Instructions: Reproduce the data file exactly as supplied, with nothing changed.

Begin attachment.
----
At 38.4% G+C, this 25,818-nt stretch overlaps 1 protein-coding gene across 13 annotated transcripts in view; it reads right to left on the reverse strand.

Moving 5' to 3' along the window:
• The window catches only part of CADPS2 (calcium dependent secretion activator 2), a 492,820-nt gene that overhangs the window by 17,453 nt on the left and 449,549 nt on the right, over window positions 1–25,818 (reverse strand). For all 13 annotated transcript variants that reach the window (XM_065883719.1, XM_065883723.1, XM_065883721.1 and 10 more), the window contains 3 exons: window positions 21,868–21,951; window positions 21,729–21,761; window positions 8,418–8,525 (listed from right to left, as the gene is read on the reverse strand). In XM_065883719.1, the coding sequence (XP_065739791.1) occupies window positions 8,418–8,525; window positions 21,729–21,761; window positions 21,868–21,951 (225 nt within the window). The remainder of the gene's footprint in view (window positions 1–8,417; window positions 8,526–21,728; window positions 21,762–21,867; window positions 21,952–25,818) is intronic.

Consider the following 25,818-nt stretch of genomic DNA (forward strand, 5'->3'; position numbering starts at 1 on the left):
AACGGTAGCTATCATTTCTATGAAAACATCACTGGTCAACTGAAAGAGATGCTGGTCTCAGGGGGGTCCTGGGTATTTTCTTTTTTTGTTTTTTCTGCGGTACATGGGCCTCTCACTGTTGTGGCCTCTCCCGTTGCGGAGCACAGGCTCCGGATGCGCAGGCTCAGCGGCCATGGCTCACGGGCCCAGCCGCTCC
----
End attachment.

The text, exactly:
At 38.4% G+C, this 25,818-nt stretch overlaps 1 protein-coding gene across 13 annotated transcripts in view; it reads right to left on the reverse strand.

Moving 5' to 3' along the window:
• The window catches only part of CADPS2 (calcium dependent secretion activator 2), a 492,820-nt gene that overhangs the window by 17,453 nt on the left and 449,549 nt on the right, over window positions 1–25,818 (reverse strand). For all 13 annotated transcript variants that reach the window (XM_065883719.1, XM_065883723.1, XM_065883721.1 and 10 more), the window contains 3 exons: window positions 21,868–21,951; window positions 21,729–21,761; window positions 8,418–8,525 (listed from right to left, as the gene is read on the reverse strand). In XM_065883719.1, the coding sequence (XP_065739791.1) occupies window positions 8,418–8,525; window positions 21,729–21,761; window positions 21,868–21,951 (225 nt within the window). The remainder of the gene's footprint in view (window positions 1–8,417; window positions 8,526–21,728; window positions 21,762–21,867; window positions 21,952–25,818) is intronic.

Consider the following 25,818-nt stretch of genomic DNA (forward strand, 5'->3'; position numbering starts at 1 on the left):
AACGGTAGCTATCATTTCTATGAAAACATCACTGGTCAACTGAAAGAGATGCTGGTCTCAGGGGGGTCCTGGGTATTTTCTTTTTTTGTTTTTTCTGCGGTACATGGGCCTCTCACTGTTGTGGCCTCTCCCGTTGCGGAGCACAGGCTCCGGATGCGCAGGCTCAGCGGCCATGGCTCACGGGCCCAGCCGCTCC